2. The most vocal critics of Christianity often don't know a lot about Christianity. I can't fault them for that either because those people who speak in the name of Christianity often do a very poor job of it. There is a need for Christians to speak up against what the use of constitutional guarantees of "religious freedom" in the US to turn (or, try to turn) some people into second-class citizens. But ... I also can't let the critics of Christianity off the hook because they can ask questions. I was surprised, for instance, by people who I had known for years, with whom I'd gone to parties or passed time talking about the Jays or worked with, started to refer to me as some sort of medieval cleric. "Have you learnt nothing about me in the years you have known me? I wanted to ask. Do you really think I'm attempting to regenerate the burning of heretics?" In other words, the debate (and in my telling, I am the good guy, you might have noticed) became falsely polarized. It was no longer about an individual's right to practice their religion but about something vaguely ominous that threatened others.
3. Finally, neither Christians or members of other religions are doing anything wrong by using the established mechanisms of citizenship to try to address their concerns. I can disagree with them. You can disagree with them or with me. I frequently do. I think these doctors who are trying to establish the right to deny medical treatment to patients on the basis of their own values are just plain wrong. But, the fact that they are using the courts to put their case forward is not, in itself, wrong. The judicial system is what we use to adjudicate disputes in a society built on the rule of law (and, I like the rule of law). They are doing nothing wrong with putting their arguments forward at election time or even trying to make election issues of them. That is a right of citizenship and I'd be concerned if someone tried to deny them that right. I would, frankly, worry about the precedent it set. It would be, in my view, a step away from democracy.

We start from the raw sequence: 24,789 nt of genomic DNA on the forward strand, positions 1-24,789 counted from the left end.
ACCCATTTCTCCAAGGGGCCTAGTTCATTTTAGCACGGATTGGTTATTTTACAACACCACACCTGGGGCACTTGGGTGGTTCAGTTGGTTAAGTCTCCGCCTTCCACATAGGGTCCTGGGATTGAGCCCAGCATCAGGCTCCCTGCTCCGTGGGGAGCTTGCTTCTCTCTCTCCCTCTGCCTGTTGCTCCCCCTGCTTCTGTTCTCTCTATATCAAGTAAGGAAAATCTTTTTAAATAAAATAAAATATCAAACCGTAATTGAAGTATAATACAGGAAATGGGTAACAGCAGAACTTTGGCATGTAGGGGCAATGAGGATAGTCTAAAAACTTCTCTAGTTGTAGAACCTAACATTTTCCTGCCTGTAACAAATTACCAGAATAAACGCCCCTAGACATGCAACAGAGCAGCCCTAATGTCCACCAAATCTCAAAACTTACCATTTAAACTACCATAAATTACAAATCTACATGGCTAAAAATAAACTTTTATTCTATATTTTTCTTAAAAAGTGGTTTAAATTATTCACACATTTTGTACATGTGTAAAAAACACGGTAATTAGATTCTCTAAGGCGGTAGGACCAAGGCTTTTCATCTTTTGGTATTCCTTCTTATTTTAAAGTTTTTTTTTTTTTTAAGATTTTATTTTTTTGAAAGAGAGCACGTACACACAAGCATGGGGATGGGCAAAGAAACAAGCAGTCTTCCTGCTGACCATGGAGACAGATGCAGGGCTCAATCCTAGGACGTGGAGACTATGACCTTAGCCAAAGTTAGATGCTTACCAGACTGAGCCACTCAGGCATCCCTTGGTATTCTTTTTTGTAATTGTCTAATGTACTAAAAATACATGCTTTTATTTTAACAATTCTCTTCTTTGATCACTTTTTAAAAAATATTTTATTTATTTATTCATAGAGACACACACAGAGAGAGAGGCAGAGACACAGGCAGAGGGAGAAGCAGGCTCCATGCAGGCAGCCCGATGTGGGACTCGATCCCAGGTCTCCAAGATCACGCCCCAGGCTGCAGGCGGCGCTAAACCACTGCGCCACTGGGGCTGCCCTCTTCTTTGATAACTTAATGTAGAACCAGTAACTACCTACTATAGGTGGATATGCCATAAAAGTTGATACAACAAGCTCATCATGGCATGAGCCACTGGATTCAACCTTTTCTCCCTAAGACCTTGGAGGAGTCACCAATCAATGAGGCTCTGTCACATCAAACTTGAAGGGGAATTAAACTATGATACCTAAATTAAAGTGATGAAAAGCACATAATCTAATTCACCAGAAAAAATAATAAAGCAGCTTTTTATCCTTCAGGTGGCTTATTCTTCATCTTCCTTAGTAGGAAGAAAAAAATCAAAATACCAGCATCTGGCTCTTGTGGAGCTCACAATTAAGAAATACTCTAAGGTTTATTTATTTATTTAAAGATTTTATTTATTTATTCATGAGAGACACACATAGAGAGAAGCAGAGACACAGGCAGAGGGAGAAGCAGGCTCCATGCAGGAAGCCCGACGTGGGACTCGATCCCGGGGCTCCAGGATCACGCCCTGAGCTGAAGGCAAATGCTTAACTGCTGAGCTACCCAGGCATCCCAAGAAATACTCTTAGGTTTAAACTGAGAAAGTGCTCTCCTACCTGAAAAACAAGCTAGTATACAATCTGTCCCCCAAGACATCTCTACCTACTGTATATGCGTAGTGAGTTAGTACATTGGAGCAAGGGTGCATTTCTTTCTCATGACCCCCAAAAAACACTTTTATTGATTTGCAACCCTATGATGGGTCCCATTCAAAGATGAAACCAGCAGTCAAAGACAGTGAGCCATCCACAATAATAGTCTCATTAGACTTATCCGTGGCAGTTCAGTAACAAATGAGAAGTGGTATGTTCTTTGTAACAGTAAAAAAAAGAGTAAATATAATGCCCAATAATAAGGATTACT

Now, I hasten to add, that Christian citizens also have a requirement to respect the law and to behave in a decent and mature way. Christians need to very carefully consider the implications of their actions but I'll get to that in another blog.
What we have then, as one of the characteristics of living in a post-Christian society is a confusion about what Christianity is all about, individual rights, and citizenship rights and the proper way to put items on the public agenda. We can disagree, I say again, but Christians -- even loud-mouthed Christians -- have that right and they are doing nothing wrong with using it. The real problem, however, is that this confusion prevents us from engaging in a more constructive dialogue. It leads us to do dumb things, too (I suspect those people who used heightened language and referred to my daughter's group as the return of the Inquisition would love to take those words back) but it prevents us from understanding the character and nature of rights and the right to practice one's faith in a diverse society. The end result, oddly, is that we misconstrue the very individual rights that have come to substitute for Christianity as the centre of the Canadian value system.